"Ho! Ho! Ho! Maaaaaahhhrryy Chrishmush everybody!"

The bottle caught the edge of the tiled jacuzzi with a sharp clink as he swung his arms out in gesticulation.

"That almost broke, honey. Now, now, I must say, that was the best one yet. The jolly gusto is ever with you."

Santa took another long, deep swig from the bottle by way of self-congratulation.

"Ho! Ho! Ho! Maaaaaaaaaaaaahhhrry Chrishmish evvvreeybodeeeiii...."

"Oh deary, you'll do just fine. The night-sky will reverberate and snow the wondrous crystals in response."

The bottle went as vertical as the pole marking the North Pole, and the liquor went down his gullet like dishwater down a sink when the stopper is pulled.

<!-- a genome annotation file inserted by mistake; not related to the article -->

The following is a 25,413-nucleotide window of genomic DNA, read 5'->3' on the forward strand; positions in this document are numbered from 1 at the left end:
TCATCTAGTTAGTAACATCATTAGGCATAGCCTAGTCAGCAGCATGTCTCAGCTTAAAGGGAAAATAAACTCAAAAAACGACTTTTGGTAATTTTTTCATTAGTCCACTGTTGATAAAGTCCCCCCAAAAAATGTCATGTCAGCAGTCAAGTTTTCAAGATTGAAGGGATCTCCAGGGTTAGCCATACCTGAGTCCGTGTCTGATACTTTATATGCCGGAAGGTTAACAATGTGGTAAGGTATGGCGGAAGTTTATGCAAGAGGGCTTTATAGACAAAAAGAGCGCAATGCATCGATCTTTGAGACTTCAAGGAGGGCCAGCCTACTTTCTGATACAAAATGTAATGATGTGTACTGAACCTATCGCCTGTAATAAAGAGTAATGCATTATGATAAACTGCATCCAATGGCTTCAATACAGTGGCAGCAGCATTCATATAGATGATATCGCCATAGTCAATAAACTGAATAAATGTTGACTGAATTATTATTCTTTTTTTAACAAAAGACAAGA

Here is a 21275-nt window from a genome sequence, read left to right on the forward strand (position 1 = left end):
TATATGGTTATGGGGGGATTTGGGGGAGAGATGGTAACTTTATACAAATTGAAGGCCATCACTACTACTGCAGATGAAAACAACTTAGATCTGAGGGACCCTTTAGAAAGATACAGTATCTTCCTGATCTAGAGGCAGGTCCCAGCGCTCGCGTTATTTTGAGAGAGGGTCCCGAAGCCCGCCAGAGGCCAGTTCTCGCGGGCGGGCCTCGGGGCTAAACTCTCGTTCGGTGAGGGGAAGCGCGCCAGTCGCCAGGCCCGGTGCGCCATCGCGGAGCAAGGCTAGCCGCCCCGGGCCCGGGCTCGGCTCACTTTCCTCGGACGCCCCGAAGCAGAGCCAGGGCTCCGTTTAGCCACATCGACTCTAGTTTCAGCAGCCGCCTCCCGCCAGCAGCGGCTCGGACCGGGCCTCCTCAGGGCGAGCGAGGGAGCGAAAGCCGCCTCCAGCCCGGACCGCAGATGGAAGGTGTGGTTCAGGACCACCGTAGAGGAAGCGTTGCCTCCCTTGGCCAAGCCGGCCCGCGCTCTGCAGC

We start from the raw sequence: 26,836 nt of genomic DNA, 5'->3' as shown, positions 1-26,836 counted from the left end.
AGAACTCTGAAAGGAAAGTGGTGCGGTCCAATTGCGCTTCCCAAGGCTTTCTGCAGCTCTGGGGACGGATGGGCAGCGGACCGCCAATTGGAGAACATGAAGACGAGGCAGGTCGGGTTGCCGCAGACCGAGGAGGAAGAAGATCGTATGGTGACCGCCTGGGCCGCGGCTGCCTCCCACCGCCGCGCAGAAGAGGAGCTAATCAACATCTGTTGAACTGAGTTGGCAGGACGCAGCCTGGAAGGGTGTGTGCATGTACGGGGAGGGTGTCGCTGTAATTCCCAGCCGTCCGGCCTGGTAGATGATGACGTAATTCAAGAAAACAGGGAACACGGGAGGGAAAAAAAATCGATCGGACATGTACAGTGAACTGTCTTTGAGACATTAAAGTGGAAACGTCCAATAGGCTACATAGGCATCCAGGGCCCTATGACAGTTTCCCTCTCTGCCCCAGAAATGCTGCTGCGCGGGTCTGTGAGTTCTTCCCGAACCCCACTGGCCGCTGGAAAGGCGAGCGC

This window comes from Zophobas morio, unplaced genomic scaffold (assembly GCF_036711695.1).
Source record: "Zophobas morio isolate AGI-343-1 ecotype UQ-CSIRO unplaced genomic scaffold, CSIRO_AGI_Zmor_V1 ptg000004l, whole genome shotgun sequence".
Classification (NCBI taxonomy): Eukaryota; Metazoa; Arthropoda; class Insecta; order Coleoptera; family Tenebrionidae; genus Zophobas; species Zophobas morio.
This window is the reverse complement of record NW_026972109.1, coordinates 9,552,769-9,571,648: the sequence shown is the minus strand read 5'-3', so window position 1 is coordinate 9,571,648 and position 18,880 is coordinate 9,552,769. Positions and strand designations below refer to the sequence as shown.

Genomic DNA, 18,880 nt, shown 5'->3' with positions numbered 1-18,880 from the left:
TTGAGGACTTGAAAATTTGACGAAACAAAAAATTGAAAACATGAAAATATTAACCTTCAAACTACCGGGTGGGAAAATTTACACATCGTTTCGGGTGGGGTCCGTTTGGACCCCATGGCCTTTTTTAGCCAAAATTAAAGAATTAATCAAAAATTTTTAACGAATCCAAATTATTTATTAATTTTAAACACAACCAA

"Ho! Ho! Ho! Maaaauuuuiiiiiii Quishmish evweeebodiiieeee...."

"Should we roll in the snow?"

"Nah, nah...oh sweety pull the bell now."

Mrs. Claus reached for a rope lever just behind her and within seconds a pert elf came through a hidden door without a handle.

"Oh, the cinnamon has come in a swirling burst of twinkle-twangle!" said the elf excitedly.

"Good! Good!" said Santa as he threw the empty booze bottle away into the distance of the snow where it dashed into crystalline pieces of never-cutting glass. These pieces became one with the frost and the ice, for the frost and the ice were something of the glass that held the booze of the North Pole. The elf began sniffing the air with delight.

"Ah!" he said, "That's the lemon-guava with the secret spice #5!"

"Yes, it is--er, it was", said Santa, and started laughing. "Bert, now tell me, how has Ernie come along on those chocolate coffee beans?"